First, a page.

Recently Rediscovered Frida Kahlo Painting Just Made Bank At Auction

credit: CREDIT: americatejedamag / pursuitsinc / Instagram

Earlier this year, a rare self-portrait painted by Frida Kahlo resurfaced, creating a buzz in the art world. “Niña con Collar” is one of Kahlo’s earliest works, painted in 1929.

CREDIT: WOOCHIT NEWS / YOUTUBE
CREDIT: CREDIT: WOOCHIT NEWS / YOUTUBE

 

Though Kahlo was 22 years old when she painted the portrait, “Niña con Collar” is of a much younger Kahlo, around 13 or 14 years of age.

For the last 60 years, the whereabouts of “Niña con Collar” was known only to a small group of people.

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CREDIT: WOOCHIT NEWS / YOUTUBE

The only record of “Niña con Collar” was a single black and white photo of the self-portrait by photographer Lola Álvarez Bravo. After Kahlo’s death in 1954, Kahlo’s husband, Mexican painter Diego Rivera, gifted the portrait to a woman who worked as a studio assistant to Kahlo. The million-dollar piece of art hung in the unnamed woman’s California home, and was kept in prime conditions which preserved the vibrant colors of the image, according to Axel Stein, the head of Latin art at Sotheby’s. This past summer, the owner of the painting decided to put it up for auction, though no reason was given by the owner or the auction house.

Frida Kahlo’s long lost “Niña con Collar” finally went up for auction at the world famous Sotheby’s auction house, selling for a whopping $1,812,500.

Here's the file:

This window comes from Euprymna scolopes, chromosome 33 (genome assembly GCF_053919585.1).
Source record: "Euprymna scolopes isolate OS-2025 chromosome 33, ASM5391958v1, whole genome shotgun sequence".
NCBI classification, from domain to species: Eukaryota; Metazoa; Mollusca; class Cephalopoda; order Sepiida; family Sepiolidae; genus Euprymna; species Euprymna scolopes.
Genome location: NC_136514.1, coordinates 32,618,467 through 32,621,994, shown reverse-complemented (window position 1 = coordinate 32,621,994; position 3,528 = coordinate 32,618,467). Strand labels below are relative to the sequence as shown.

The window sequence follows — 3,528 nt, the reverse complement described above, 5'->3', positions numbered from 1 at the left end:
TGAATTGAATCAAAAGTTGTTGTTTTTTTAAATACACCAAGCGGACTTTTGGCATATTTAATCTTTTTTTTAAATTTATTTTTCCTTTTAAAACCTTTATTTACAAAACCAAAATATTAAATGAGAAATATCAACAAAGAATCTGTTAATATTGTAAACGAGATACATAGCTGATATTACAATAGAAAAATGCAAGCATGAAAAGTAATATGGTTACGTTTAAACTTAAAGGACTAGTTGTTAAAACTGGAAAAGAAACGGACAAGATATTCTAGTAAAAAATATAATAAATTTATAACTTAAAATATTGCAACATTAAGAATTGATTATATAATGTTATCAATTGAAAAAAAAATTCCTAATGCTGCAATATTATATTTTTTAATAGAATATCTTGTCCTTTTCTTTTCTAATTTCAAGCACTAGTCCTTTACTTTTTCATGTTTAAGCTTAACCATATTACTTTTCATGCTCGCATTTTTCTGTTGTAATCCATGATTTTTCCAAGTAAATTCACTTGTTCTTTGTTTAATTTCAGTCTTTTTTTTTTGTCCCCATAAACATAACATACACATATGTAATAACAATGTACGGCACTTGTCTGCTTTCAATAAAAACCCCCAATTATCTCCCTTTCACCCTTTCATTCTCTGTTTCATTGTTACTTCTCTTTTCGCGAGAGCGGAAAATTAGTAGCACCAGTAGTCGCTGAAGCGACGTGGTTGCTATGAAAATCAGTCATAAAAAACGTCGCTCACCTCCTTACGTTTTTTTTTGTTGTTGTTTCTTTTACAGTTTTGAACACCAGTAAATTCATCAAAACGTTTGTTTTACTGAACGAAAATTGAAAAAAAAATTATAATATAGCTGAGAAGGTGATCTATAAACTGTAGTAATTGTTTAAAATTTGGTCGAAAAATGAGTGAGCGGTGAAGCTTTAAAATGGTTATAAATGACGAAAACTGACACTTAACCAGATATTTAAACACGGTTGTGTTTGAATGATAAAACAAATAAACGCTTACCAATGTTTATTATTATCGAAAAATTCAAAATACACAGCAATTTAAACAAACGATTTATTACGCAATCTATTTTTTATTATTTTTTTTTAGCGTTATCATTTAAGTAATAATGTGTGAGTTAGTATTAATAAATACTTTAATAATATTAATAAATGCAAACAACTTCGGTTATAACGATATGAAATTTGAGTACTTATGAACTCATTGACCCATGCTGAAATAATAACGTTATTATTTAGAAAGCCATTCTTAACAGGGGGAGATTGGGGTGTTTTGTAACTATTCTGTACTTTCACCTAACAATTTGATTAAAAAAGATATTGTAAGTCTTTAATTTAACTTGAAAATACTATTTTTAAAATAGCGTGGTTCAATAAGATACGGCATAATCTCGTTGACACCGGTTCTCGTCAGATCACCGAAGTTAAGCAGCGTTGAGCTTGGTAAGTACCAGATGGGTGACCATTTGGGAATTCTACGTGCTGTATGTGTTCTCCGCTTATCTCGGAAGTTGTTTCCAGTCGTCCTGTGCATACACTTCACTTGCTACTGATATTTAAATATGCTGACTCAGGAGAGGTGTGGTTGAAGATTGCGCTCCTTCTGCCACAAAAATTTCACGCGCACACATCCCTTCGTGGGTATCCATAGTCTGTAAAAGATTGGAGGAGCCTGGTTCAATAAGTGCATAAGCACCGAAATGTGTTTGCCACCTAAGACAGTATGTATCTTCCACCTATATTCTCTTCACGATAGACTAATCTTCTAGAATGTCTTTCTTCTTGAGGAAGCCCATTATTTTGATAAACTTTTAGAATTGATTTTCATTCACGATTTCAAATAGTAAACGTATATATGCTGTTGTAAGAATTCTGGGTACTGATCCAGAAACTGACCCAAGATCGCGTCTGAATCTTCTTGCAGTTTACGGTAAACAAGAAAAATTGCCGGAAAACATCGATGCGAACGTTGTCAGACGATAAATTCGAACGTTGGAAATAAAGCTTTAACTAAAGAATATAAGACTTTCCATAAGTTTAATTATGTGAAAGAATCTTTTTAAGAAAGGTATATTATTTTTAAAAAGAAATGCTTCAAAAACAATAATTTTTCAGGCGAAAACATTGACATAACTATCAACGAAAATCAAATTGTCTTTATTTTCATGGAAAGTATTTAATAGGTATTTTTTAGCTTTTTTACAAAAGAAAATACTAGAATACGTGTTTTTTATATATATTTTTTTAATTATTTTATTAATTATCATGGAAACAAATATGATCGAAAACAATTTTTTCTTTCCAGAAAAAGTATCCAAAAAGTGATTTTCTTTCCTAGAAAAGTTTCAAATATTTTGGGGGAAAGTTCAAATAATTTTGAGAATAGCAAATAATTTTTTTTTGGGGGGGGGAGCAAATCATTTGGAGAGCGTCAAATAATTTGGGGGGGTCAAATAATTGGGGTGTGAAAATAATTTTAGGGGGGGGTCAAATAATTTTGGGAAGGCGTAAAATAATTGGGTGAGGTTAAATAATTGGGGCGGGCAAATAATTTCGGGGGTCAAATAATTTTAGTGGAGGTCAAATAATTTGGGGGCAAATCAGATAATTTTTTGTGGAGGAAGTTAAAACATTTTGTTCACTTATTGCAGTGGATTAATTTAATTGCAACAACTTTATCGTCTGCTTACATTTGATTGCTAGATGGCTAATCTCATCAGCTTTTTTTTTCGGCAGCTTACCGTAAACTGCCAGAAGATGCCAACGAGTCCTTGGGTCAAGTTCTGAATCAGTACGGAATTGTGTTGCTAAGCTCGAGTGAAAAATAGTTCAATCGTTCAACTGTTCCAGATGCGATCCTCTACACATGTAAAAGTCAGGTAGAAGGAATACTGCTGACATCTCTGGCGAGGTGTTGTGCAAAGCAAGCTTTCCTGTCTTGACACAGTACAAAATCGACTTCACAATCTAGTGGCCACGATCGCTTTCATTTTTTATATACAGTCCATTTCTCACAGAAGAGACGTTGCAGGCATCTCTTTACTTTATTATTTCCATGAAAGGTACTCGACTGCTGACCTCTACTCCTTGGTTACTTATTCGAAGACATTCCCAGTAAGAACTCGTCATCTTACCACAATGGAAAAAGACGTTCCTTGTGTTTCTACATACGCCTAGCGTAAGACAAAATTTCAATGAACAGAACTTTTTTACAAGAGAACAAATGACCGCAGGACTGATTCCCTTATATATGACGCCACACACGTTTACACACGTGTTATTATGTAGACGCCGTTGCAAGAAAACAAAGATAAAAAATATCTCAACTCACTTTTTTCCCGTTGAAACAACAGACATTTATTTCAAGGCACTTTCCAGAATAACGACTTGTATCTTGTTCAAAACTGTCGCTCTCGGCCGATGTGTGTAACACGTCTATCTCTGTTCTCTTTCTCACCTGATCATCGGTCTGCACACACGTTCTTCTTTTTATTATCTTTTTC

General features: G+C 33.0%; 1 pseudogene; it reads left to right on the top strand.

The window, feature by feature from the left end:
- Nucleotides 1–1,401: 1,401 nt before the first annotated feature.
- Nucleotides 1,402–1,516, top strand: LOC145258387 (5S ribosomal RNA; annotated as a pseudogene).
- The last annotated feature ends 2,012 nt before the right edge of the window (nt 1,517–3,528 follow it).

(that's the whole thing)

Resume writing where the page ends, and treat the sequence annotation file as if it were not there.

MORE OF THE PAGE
money-flippin
CREDIT: CNN / YOUTUBE

This figure was not far from the appraised value $1.5 million to $2.0 million.

While “Niña con Collar” sold for nearly two million dollars, it is not the most someone has paid for a Kahlo painting.

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CREDIT: diarionotitarde / INSTAGRAM

Kahlo’s most expensive piece to hit the auction block was “Dos desnudos en el bosque,” which brought in $8 million this past May. Though appraisers had expected up to $12 million for the piece, the sale made “Dos desnudos en el bosque” the most expensive artwork a Latin American artist has ever sold at auction. Sixty years after her death, Kahlo continues to capture the hearts, imaginations, and pocketbooks of each generation of art lovers.

READ: This Comic Perfectly Sums Up Why Frida Kahlo Is So F*cking Iconic

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